Sunday was Day One of the World Irish Dancing Championships.
Fifty-seven boys from all corners of the globe quickly became acquainted in the small space backstage at the Kimmel Center in Philadelphia.
They danced like they’ve never danced before.
All 57 young hopefuls, between the ages of 11 and 12, want to become the world’s best Irish dancer .
But first they must complete a 40-second step on stage at the Pearlman Theatre in the center in front of hundreds of other Irish dancers and their families.
The tension mounted but the boys were taking it in their stride.
“Where are you from?” said a young boy from Ohio to another.
“From England,” came the reply.
In another corner a group of dancers from Canada went through their steps one last time.
In the opposite corner four boys from the same dancing school in Ireland chatted quietly while eyeing up the competition.
Closer to the main stage, two friends, both wearing brightly colored waistcoats, high fived each other while jigging at the same time.
It was calm but at the same time hectic.
As organizers paired the boys up in threes, they fall in line and conversations continue.
“Have you been to the worlds before?” asks Daniel Bolger from Kent.
“Yes, this is my third,” said Thomas Lavin from Long Island.
Lavin, who has been dancing since he was seven, said his parents play music at Feises all over the world.
“They got me interested,” said Lavin.
Lavin’s grandparents hail from Co. Donegal and Co. Sligo and he said he was proud of his Irish heritage.
For Lavin, the best part of the World Irish Dancing Championships is the chance to make new friends.
“It’s just great fun meeting new people and because this is my third time competing in the worlds I have met the same people over again.”
Not only does Lavin keep meeting the same young men and women from Ireland to Australia year in year out, he also has to keep competing against them but, he said, “It doesn’t bother me.”
Dancing since he was five
Seamus McMahon, from Co. Clare in Ireland, has been dancing jigs and reels since he was five.
McMahon was super excited because this is the first time he has ever danced in a World championship.
“It means a lot to me to be here,” said McMahon who was accompanied on the trip with his dad, also a champion Irish dancer.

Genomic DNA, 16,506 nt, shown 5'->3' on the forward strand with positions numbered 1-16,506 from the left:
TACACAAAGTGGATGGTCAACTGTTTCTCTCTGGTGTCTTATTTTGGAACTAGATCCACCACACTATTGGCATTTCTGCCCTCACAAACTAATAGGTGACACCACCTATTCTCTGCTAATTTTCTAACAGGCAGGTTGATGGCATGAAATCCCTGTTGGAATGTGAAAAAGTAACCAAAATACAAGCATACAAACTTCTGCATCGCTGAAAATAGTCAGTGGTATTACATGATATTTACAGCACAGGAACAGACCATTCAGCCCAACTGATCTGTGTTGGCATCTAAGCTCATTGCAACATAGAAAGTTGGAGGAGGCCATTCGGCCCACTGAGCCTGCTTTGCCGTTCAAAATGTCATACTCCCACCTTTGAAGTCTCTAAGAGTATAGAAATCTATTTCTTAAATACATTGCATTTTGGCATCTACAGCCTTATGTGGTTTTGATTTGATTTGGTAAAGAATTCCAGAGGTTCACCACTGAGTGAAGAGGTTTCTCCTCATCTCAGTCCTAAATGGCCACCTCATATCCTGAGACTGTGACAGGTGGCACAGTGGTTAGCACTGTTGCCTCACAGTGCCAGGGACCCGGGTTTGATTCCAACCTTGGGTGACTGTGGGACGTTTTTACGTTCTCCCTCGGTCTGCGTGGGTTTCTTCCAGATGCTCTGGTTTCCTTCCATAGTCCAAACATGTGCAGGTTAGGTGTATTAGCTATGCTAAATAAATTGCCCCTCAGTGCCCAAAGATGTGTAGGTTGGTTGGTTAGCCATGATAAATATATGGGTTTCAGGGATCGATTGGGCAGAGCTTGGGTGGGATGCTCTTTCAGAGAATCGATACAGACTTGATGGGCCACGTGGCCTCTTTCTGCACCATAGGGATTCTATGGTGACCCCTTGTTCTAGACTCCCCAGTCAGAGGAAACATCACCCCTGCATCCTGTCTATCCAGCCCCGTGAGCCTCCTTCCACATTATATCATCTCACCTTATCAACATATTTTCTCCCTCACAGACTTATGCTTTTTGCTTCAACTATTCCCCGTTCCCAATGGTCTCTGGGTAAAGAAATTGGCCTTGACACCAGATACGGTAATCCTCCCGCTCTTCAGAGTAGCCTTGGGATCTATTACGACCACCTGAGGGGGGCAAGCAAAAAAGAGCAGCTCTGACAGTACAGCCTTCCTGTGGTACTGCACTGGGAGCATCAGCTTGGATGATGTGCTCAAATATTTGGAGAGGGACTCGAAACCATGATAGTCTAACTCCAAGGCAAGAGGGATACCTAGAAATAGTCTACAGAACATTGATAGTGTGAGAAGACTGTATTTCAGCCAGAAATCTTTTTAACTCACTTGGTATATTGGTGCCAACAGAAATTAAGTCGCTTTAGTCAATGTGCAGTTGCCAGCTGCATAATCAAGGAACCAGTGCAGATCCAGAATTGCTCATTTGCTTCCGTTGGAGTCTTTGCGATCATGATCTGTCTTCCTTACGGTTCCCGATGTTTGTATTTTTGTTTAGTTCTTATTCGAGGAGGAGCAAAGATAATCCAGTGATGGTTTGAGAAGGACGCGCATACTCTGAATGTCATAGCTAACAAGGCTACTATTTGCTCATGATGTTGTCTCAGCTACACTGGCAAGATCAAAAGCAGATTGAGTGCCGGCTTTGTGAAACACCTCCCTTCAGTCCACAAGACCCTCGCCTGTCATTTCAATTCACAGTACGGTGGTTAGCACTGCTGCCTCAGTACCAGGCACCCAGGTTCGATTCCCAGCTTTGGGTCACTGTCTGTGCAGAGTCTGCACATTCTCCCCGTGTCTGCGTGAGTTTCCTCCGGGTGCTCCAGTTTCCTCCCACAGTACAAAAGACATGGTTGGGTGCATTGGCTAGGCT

McMahon hopes to continue dancing until he is a lot older.
As the first group of three are called on stage to perform their first hard step, nerves began to set in.
“Good luck Cormac,” shouted a voice from the line.
Cormac gave two thumbs up and glided onto the stage with confidence.
How did I do?
Forty seconds later, the first groups emerged from the stage out of breath and red-faced but generally happy with their performances.
“How did I do?” one young Irish man asked his friend.
“I didn’t get to see it all but what I did see what great,” said his smaller looking friend who was rubbing his hands together fighting off the nerves.
The competition heated up as the next three boys take to the stage. Seven judges – five from Canada, one from Australia, and one from the U.S. – made notes.
It’s not easy. There can only be one world title holder but several place medals will be given out to the best 10 or so dancers.
‘Having a great time’
Hayley Cahill from the Petri School of New York had just competed in the girls under-11s when IrishCentral caught up with her in the lobby of the Kimmel Center.
“We are having a great time,” said Hayely who was sitting with her mother Ann Marie.
Hayley, who is 10, was also proud to have her grandfather, Paddy Connell from Co. Longford and now living in New York, with her in Philadelphia supporting her on big day.
“It’s great being here with all my friends from the Petri School,” she said.
That was the kind of laid-back atmosphere at the Kimmel Center on Sunday. Yes, they’re all competing in a huge championship but the sheer buzz coming off the dancers was more about the fact that they were actually taking part in the World Irish Dancing Championships.
Where does the term “the luck of the Irish” come from?